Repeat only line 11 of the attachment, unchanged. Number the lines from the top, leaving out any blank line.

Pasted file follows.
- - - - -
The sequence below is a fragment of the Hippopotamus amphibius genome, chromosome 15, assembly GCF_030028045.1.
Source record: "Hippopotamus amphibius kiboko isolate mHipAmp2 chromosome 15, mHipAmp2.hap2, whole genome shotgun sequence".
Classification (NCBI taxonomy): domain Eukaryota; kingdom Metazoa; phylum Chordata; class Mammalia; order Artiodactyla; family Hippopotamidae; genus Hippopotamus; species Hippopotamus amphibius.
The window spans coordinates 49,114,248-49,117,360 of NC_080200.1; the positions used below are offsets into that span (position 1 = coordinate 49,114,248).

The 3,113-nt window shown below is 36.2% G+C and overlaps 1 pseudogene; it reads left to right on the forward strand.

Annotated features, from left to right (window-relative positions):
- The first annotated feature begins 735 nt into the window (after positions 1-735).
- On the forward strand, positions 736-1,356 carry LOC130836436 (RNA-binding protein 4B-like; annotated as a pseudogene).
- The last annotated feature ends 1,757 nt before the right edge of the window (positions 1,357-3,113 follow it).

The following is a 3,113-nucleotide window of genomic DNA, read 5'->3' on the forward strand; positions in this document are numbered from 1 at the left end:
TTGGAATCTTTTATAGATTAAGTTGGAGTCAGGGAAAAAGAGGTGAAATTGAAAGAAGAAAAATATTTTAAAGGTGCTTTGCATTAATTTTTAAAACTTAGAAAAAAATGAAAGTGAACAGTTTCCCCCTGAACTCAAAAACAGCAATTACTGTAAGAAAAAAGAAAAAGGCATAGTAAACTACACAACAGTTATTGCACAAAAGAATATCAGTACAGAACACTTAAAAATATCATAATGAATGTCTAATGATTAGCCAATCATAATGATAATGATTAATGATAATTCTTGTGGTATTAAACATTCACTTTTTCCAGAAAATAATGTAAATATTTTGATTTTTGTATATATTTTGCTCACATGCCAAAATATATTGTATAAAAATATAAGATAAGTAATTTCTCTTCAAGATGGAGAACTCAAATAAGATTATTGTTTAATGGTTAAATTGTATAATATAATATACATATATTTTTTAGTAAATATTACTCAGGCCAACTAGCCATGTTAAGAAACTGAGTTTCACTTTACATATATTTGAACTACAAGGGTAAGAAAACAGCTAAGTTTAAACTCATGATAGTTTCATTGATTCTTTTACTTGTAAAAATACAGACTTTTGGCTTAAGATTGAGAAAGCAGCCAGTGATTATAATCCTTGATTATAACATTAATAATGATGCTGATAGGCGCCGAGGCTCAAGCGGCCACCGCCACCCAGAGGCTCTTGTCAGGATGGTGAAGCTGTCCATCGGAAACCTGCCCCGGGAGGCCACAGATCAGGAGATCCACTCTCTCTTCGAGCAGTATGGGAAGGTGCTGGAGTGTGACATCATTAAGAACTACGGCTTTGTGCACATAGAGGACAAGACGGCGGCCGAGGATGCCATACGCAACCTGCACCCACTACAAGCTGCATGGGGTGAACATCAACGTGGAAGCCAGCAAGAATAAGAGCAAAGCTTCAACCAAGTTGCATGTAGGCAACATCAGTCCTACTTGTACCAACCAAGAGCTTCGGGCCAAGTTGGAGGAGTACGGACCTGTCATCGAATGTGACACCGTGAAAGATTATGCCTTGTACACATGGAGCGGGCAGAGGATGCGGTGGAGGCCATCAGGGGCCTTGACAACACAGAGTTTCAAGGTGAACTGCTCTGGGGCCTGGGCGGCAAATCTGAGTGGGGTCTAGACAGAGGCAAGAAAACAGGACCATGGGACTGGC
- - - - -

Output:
TTGGAATCTTTTATAGATTAAGTTGGAGTCAGGGAAAAAGAGGTGAAATTGAAAGAAGAAAAATATTTTAAAGGTGCTTTGCATTAATTTTTAAAACTTAGAAAAAAATGAAAGTGAACAGTTTCCCCCTGAACTCAAAAACAGCAATTACTGTAAGAAAAAAGAAAAAGGCATAGTAAACTACACAACAGTTATTGCACAAAAGAATATCAGTACAGAACACTTAAAAATATCATAATGAATGTCTAATGATTAGCCAATCATAATGATAATGATTAATGATAATTCTTGTGGTATTAAACATTCACTTTTTCCAGAAAATAATGTAAATATTTTGATTTTTGTATATATTTTGCTCACATGCCAAAATATATTGTATAAAAATATAAGATAAGTAATTTCTCTTCAAGATGGAGAACTCAAATAAGATTATTGTTTAATGGTTAAATTGTATAATATAATATACATATATTTTTTAGTAAATATTACTCAGGCCAACTAGCCATGTTAAGAAACTGAGTTTCACTTTACATATATTTGAACTACAAGGGTAAGAAAACAGCTAAGTTTAAACTCATGATAGTTTCATTGATTCTTTTACTTGTAAAAATACAGACTTTTGGCTTAAGATTGAGAAAGCAGCCAGTGATTATAATCCTTGATTATAACATTAATAATGATGCTGATAGGCGCCGAGGCTCAAGCGGCCACCGCCACCCAGAGGCTCTTGTCAGGATGGTGAAGCTGTCCATCGGAAACCTGCCCCGGGAGGCCACAGATCAGGAGATCCACTCTCTCTTCGAGCAGTATGGGAAGGTGCTGGAGTGTGACATCATTAAGAACTACGGCTTTGTGCACATAGAGGACAAGACGGCGGCCGAGGATGCCATACGCAACCTGCACCCACTACAAGCTGCATGGGGTGAACATCAACGTGGAAGCCAGCAAGAATAAGAGCAAAGCTTCAACCAAGTTGCATGTAGGCAACATCAGTCCTACTTGTACCAACCAAGAGCTTCGGGCCAAGTTGGAGGAGTACGGACCTGTCATCGAATGTGACACCGTGAAAGATTATGCCTTGTACACATGGAGCGGGCAGAGGATGCGGTGGAGGCCATCAGGGGCCTTGACAACACAGAGTTTCAAGGTGAACTGCTCTGGGGCCTGGGCGGCAAATCTGAGTGGGGTCTAGACAGAGGCAAGAAAACAGGACCATGGGACTGGC